Local protocols for antimicrobial therapy of surgical infections were present in 233 hospitals (76.6%) (Table 2). Two hundred (200/233, 85.8%) survey participants declared the protocol for antimicrobial therapy included interventions to reduce duration of therapy, and 186 (186/233, 79.8%) stated the protocol advocated for alternative dosing tactics based on pharmacokinetic and pharmacodynamic principles. Furthermore, 211 (211/254, 83.1%) participants stated all hospital wards to have local protocols that included discontinuation of prophylaxis in the post-operative period. A surgical antibiotic prophylaxis protocol was significantly less likely to be implemented in hospitals < 100 inpatient beds compared with hospitals with a larger number of inpatient beds (60.0% vs. 91.8%, p < 0.001). No other statistically significant differences in implementation of local protocols and surveillance or monitoring systems were found as defined by World Health Organization (WHO, Geneva, Switzerland) region classification or work settings.
Other hospital characteristics
Two hundred nineteen participants (72.0%) declared their hospitals to have systems for rapid laboratory testing, 279 (91.8%) had 24-h computed tomography capability, 201 (66.1%) had 24-h interventional radiology capability, 250 (82.2%) had dedicated operating room facilities for emergency surgery, and 247 (81.2%) had a surgical ICU.
Participants’ perception of respect of basic measures in their hospital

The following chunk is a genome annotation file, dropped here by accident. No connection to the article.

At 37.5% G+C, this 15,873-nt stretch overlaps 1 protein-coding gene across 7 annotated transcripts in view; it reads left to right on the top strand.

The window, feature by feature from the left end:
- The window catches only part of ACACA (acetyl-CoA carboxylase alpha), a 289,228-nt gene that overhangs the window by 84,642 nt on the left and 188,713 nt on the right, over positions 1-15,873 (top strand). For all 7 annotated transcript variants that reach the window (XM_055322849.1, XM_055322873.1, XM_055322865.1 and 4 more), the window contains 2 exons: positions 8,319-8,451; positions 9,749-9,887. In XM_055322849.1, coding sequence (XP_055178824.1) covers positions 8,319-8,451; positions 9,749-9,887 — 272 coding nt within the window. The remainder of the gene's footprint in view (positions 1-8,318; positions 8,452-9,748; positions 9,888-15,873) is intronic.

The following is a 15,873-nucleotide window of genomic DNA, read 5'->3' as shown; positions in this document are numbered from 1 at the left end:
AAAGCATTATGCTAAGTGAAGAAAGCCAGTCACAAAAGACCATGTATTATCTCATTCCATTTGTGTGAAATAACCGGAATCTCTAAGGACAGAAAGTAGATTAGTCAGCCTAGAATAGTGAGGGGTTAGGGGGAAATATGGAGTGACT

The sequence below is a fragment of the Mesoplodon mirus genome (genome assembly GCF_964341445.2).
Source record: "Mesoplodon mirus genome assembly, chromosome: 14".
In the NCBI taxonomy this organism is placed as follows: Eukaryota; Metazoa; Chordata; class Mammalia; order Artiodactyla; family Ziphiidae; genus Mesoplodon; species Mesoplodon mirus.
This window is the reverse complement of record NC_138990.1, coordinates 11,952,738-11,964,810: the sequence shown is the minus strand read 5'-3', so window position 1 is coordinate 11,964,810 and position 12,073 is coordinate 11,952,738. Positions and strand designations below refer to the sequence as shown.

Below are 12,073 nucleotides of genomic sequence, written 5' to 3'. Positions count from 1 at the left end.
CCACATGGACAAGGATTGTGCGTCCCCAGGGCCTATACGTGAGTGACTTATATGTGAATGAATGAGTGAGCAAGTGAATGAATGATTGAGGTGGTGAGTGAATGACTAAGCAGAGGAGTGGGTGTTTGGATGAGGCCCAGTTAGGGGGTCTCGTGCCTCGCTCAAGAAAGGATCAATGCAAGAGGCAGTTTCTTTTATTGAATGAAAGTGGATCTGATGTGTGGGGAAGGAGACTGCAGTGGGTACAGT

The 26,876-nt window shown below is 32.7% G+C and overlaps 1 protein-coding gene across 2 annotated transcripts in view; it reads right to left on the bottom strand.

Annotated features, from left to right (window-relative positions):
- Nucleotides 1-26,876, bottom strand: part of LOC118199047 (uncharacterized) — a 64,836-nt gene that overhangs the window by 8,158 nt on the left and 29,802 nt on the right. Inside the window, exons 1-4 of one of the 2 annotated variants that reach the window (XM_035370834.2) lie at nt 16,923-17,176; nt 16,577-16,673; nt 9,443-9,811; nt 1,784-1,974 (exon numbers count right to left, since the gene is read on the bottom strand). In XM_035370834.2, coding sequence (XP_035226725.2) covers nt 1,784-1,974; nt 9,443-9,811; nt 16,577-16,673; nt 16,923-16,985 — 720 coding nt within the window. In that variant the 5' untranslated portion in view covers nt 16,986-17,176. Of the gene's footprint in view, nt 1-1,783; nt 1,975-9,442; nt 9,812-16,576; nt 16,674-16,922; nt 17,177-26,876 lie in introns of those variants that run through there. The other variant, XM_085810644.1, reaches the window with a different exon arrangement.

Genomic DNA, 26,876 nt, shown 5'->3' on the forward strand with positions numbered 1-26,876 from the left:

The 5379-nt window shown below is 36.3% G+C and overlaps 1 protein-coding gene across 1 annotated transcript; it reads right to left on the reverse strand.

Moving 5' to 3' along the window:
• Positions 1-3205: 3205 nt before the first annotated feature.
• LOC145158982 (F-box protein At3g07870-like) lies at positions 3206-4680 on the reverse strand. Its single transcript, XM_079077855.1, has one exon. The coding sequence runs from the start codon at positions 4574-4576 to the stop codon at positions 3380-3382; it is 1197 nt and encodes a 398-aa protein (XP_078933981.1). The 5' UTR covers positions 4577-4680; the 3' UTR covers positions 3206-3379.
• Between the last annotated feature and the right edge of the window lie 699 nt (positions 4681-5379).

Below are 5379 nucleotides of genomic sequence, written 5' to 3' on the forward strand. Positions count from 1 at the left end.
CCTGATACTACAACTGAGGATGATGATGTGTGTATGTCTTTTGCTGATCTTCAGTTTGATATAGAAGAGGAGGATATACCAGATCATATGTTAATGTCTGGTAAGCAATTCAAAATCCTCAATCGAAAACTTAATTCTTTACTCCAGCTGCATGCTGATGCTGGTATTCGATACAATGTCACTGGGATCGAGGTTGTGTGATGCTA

The majority of participants (244, 80.3%) stated that basic IPC measures are very respected or respected in their hospitals, whereas 99 (32.6%) declared basic antibiotic prescribing practices are slightly or not respected in their hospitals (Table 3). Basic antibiotic prescribing practices were more respected in hospitals with AS teams (75.6% vs. 49.5% p < 0.001), and in hospitals with implemented protocols for antimicrobial therapy of surgical infections (74.6% vs. 38.3%, p < 0.001).
Participants’ perceptions of importance of teamwork, patient safety, and EBM culture in their hospitals
The majority of participants stated the culture of teamwork (186, 61.2%), patient safety culture (203, 66.8%), and culture of EBM (199, 65.5%) are considered very important or important in their hospitals (Fig. 2). Greater importance was ascribed to teamwork culture (68.9% vs. 44.2%, p < 0.001), patient safety culture (71.8% vs. 55.8%, p = 0.006), and EBM culture (74.2% vs. 46.3%, p < 0.001) by respondents working in hospitals with an AS team.
Participants’ perceptions of the importance of HCWs and patients’ and families’ roles in their hospital